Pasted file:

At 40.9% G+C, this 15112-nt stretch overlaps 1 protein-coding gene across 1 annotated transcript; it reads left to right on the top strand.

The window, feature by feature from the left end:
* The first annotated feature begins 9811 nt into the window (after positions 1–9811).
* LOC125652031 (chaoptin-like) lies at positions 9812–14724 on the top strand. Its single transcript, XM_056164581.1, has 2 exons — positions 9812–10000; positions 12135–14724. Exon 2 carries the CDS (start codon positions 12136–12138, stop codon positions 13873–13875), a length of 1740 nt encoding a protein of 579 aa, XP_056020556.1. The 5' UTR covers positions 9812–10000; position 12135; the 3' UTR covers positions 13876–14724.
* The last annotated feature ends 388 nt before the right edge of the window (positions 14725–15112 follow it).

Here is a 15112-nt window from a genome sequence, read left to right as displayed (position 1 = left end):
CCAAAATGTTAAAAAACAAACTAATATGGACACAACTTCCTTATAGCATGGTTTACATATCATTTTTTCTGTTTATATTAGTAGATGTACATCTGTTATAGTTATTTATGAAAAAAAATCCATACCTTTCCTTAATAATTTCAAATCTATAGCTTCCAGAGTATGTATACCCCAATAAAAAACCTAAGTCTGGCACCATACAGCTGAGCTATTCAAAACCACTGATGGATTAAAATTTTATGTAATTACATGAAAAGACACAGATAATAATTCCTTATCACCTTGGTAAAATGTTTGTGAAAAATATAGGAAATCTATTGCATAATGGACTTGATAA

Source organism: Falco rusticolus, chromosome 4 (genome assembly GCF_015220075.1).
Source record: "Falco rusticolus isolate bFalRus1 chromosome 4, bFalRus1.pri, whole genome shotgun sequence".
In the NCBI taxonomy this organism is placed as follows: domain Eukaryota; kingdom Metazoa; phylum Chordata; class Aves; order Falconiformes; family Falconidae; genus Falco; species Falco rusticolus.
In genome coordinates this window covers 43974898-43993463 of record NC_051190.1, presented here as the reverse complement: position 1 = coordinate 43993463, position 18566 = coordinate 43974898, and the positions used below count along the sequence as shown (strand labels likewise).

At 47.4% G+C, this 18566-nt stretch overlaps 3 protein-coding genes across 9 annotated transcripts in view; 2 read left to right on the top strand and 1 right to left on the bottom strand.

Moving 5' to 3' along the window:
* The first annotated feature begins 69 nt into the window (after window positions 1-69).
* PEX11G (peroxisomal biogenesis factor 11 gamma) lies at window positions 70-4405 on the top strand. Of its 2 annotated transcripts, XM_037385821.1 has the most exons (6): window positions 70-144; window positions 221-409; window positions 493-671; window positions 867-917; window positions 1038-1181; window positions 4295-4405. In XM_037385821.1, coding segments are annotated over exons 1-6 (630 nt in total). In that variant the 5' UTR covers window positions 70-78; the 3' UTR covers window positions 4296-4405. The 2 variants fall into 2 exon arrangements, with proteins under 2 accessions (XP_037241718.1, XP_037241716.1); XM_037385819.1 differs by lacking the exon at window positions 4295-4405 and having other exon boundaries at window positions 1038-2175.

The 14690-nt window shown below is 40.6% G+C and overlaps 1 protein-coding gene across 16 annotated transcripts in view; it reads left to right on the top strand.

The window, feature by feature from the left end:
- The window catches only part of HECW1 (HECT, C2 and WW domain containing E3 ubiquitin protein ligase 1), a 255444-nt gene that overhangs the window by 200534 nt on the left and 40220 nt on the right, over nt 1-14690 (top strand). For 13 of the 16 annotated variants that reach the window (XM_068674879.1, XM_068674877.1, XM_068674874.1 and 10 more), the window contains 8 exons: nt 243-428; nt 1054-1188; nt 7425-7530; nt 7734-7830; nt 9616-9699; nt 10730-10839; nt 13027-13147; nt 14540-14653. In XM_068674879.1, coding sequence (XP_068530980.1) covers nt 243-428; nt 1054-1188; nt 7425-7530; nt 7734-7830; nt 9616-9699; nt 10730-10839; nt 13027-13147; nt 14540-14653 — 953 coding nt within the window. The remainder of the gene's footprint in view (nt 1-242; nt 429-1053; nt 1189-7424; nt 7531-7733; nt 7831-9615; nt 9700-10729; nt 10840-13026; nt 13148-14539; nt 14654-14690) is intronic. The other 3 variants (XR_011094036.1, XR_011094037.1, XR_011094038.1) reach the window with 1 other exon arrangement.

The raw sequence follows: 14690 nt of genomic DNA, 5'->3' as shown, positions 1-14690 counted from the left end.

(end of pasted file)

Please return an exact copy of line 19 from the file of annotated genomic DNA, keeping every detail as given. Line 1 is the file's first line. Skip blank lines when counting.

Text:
The raw sequence follows: 14690 nt of genomic DNA, 5'->3' as shown, positions 1-14690 counted from the left end.